4. Guard nap time.  Yes, everything else needs to be done.  But in our home, when the baby goes down for his nap, the mama flips open her computer.  In the summer, the older kids are home, and play quietly or watch a show.  Just to be clear: every time I sit down to write, it’s a struggle.  I am interrupted often.  I become irritated often.  I have enough practice to know that my edits won’t mind if I neglect them for a time.  However a little heart that I often snap at will scar over with childhood issues.  I have to be a parent, even as I’m a writer.  At the same time, a 6-year-old is big enough to respect mommy’s writing time, and to find her own snacks, and play quietly while baby is napping.  It’s a balance.
  5. Collaborate.  Which is just a word that means: connect with other mommy friends who write.  One of my best friends is a mom and also a YA fantasy fiction author.  Now, I write zero fantasy fiction.  I’m in the non-fiction, christian living category.  But we jive easily about writing, story-boarding, fleshing-out concepts, and all those delicious ideas. Writing is a lonely sport.  When the vast majority of people in your life don’t understand this obsession, it’s a warm campfire to have kindred spirits that do.
  6. Maybe don’t do it right now.  I mean it.  As a friend says, “If it’s right now, it will be right later.”  If you cannot spare even five minutes, then don’t.  These little years are INTENSE.  Mental health is at the forefront with PPD, hormones, sleeplessness, and the great re-definition of life as you know it with tiny people entirely dependent on you.  Something as vulnerable as writing and publishing takes tremendous courage and mental fortitude.  It’s entirely normal to choose to be a private citizen within this cocoon of these little years.  Then, as they get a little older, when you feel like you are surfacing, reasses the situation.  The older you become, I suspect the more weight your words carry.  I look forward to becoming a wrinkly, captivating, prolific old bird.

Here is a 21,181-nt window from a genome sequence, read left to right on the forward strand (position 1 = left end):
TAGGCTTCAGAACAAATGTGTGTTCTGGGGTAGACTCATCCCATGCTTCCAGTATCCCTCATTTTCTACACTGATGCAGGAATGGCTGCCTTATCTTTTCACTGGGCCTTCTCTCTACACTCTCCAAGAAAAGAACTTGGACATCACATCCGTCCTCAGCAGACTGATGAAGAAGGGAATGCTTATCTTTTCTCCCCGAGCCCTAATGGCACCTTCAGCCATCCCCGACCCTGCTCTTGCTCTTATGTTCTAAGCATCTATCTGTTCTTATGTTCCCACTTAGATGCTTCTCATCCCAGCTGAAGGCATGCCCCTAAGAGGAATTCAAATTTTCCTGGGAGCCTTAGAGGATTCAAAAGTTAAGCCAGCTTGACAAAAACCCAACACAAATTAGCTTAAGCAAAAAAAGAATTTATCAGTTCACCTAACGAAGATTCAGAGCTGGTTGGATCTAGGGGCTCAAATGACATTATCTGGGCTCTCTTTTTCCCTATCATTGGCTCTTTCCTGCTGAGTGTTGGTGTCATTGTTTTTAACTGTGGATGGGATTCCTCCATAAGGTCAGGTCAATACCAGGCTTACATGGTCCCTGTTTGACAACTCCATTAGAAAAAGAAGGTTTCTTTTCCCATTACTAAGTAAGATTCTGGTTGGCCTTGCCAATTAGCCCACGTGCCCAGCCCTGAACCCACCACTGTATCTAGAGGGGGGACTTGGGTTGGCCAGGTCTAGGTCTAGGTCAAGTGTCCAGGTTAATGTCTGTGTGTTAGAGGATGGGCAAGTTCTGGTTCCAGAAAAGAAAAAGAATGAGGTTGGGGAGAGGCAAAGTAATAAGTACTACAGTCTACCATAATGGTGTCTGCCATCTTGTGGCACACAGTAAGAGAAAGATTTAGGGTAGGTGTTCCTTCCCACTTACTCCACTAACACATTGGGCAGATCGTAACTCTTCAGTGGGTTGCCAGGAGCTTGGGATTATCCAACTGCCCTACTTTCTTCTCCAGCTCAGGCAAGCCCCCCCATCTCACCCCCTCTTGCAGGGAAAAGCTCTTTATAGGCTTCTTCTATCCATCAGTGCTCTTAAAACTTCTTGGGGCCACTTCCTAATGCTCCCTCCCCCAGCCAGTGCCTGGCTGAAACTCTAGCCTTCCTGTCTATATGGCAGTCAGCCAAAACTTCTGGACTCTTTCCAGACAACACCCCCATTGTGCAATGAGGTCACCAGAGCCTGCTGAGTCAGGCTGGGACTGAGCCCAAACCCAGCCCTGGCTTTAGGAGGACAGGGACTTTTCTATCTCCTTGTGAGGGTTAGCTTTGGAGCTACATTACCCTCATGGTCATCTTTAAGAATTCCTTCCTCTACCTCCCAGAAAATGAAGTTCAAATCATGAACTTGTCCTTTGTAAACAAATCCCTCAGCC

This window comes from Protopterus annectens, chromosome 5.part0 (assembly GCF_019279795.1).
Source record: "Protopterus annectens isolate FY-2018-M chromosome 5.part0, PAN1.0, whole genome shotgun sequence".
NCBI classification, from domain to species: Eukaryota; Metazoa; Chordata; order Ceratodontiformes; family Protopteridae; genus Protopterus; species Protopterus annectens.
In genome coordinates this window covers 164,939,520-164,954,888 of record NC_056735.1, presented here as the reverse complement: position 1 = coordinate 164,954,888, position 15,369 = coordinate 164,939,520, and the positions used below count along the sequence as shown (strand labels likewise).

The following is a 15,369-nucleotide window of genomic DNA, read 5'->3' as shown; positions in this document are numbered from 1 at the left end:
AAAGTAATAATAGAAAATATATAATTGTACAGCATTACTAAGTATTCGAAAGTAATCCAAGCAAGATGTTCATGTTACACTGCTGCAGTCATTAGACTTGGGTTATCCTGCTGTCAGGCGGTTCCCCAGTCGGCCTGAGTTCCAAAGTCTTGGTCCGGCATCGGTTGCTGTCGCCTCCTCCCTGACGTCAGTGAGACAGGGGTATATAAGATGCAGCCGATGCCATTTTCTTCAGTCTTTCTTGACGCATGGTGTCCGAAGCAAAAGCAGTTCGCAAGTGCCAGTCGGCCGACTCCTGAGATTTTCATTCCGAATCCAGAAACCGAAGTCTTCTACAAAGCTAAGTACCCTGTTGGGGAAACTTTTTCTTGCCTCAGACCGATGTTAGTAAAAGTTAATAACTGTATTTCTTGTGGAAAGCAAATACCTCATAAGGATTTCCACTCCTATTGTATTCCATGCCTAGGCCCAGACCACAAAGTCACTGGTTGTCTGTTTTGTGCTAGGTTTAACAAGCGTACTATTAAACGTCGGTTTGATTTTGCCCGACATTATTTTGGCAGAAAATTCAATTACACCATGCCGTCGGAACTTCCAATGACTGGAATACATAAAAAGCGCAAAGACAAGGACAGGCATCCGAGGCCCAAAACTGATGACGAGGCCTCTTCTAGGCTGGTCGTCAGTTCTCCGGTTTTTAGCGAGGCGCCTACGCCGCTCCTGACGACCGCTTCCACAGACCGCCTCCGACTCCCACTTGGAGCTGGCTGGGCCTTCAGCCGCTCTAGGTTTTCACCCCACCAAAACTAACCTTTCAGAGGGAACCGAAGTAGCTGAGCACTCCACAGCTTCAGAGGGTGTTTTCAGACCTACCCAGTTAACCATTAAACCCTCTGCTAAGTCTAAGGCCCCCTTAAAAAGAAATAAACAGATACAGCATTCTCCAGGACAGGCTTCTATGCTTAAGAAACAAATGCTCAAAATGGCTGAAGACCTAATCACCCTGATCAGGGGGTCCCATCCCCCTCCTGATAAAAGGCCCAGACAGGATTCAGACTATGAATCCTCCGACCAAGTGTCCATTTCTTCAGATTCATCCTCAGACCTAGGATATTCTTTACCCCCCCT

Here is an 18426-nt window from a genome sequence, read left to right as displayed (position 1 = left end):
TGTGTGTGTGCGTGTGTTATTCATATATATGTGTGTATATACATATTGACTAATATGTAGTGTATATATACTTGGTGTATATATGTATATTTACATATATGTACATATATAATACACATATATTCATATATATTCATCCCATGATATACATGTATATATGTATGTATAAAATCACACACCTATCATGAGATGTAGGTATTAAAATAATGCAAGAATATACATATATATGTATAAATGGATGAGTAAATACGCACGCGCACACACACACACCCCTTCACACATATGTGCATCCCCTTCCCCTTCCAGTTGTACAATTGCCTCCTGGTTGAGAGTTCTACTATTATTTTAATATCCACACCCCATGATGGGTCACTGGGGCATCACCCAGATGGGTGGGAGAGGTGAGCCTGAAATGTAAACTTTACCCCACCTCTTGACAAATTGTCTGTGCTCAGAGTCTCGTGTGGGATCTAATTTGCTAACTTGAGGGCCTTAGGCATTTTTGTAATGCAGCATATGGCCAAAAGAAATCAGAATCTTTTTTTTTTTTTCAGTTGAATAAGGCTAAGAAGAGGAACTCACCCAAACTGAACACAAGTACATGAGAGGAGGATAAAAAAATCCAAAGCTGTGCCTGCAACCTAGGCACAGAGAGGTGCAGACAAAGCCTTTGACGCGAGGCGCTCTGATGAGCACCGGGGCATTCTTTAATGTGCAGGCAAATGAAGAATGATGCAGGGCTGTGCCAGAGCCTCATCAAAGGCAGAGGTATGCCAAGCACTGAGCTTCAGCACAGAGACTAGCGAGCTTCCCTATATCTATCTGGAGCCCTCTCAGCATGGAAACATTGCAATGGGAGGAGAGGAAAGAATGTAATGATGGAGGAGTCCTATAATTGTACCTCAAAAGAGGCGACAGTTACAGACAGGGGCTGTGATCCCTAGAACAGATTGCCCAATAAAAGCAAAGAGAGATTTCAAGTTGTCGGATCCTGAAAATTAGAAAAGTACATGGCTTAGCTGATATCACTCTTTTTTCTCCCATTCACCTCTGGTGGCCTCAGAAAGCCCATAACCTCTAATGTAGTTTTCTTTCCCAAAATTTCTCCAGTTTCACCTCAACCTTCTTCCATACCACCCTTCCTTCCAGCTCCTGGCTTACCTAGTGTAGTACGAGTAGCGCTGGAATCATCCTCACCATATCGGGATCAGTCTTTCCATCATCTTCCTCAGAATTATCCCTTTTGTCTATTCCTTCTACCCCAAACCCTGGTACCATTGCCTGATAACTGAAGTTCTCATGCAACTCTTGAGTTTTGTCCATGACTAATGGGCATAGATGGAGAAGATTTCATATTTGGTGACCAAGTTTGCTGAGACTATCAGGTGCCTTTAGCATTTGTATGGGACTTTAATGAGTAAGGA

But as I have to remind myself:  don’t give up on your first dream in order to chase another dream.  Your children and husband need you right now.  They are your dreams-come-true.  As such, they take time, and cold-hard work.  Welcome to getting what you want!  If anything, living with your eyes open to this reality will prepare you for the future.  When you jump from dreaming, to becoming a writer, to writing, then publishing, you will see that a dream-come-true is cold-hard work.  They only difference between a dream, and just a job, is that it satisfies your heart.  But look around you: the kids will not be this young forever.  You will not be building a life with your husband in this stage of life ever again, I suspect.  So if you need to put down your pen and jump into the mix of life with them, please do so.  Writing will always be there when you need it.  This is the advice every old woman and every older writer has ever given me in this stage of life.  So I’m kindly passing it on to you.

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Christian motherhood writer & outdoor enthusiast, who recommends everyone go to therapy.